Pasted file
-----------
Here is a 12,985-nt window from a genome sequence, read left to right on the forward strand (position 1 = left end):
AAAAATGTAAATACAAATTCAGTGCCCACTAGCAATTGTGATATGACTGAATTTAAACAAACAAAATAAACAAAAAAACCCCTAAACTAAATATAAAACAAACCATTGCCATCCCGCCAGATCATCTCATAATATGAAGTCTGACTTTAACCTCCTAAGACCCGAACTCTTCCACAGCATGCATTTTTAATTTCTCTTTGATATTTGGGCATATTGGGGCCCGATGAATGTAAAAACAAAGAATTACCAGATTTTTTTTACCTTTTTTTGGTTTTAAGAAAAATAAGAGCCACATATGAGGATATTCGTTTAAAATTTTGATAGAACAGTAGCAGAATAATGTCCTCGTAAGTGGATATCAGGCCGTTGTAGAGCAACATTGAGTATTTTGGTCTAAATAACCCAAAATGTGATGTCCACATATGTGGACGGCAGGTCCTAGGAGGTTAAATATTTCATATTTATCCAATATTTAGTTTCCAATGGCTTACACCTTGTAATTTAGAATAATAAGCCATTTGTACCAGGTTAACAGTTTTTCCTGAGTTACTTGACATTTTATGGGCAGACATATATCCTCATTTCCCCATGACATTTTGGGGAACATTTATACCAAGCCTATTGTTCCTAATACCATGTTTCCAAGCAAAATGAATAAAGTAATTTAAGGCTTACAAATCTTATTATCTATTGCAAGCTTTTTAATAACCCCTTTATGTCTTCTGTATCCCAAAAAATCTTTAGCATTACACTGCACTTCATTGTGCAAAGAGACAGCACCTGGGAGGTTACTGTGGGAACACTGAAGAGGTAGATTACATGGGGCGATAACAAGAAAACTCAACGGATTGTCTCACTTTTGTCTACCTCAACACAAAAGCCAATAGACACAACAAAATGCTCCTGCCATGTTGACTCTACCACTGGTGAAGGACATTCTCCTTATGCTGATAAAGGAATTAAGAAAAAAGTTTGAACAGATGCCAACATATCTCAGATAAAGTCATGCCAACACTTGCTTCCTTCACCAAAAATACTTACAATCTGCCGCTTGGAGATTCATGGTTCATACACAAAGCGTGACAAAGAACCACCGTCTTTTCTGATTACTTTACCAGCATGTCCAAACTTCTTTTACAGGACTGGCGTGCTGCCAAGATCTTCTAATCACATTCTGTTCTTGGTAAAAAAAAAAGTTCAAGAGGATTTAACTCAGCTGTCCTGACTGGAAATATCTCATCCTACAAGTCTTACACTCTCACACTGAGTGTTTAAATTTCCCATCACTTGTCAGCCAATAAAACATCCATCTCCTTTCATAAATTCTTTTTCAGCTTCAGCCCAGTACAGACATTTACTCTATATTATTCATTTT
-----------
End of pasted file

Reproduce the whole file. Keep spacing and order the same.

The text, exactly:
Here is a 12,985-nt window from a genome sequence, read left to right on the forward strand (position 1 = left end):
AAAAATGTAAATACAAATTCAGTGCCCACTAGCAATTGTGATATGACTGAATTTAAACAAACAAAATAAACAAAAAAACCCCTAAACTAAATATAAAACAAACCATTGCCATCCCGCCAGATCATCTCATAATATGAAGTCTGACTTTAACCTCCTAAGACCCGAACTCTTCCACAGCATGCATTTTTAATTTCTCTTTGATATTTGGGCATATTGGGGCCCGATGAATGTAAAAACAAAGAATTACCAGATTTTTTTTACCTTTTTTTGGTTTTAAGAAAAATAAGAGCCACATATGAGGATATTCGTTTAAAATTTTGATAGAACAGTAGCAGAATAATGTCCTCGTAAGTGGATATCAGGCCGTTGTAGAGCAACATTGAGTATTTTGGTCTAAATAACCCAAAATGTGATGTCCACATATGTGGACGGCAGGTCCTAGGAGGTTAAATATTTCATATTTATCCAATATTTAGTTTCCAATGGCTTACACCTTGTAATTTAGAATAATAAGCCATTTGTACCAGGTTAACAGTTTTTCCTGAGTTACTTGACATTTTATGGGCAGACATATATCCTCATTTCCCCATGACATTTTGGGGAACATTTATACCAAGCCTATTGTTCCTAATACCATGTTTCCAAGCAAAATGAATAAAGTAATTTAAGGCTTACAAATCTTATTATCTATTGCAAGCTTTTTAATAACCCCTTTATGTCTTCTGTATCCCAAAAAATCTTTAGCATTACACTGCACTTCATTGTGCAAAGAGACAGCACCTGGGAGGTTACTGTGGGAACACTGAAGAGGTAGATTACATGGGGCGATAACAAGAAAACTCAACGGATTGTCTCACTTTTGTCTACCTCAACACAAAAGCCAATAGACACAACAAAATGCTCCTGCCATGTTGACTCTACCACTGGTGAAGGACATTCTCCTTATGCTGATAAAGGAATTAAGAAAAAAGTTTGAACAGATGCCAACATATCTCAGATAAAGTCATGCCAACACTTGCTTCCTTCACCAAAAATACTTACAATCTGCCGCTTGGAGATTCATGGTTCATACACAAAGCGTGACAAAGAACCACCGTCTTTTCTGATTACTTTACCAGCATGTCCAAACTTCTTTTACAGGACTGGCGTGCTGCCAAGATCTTCTAATCACATTCTGTTCTTGGTAAAAAAAAAAGTTCAAGAGGATTTAACTCAGCTGTCCTGACTGGAAATATCTCATCCTACAAGTCTTACACTCTCACACTGAGTGTTTAAATTTCCCATCACTTGTCAGCCAATAAAACATCCATCTCCTTTCATAAATTCTTTTTCAGCTTCAGCCCAGTACAGACATTTACTCTATATTATTCATTTT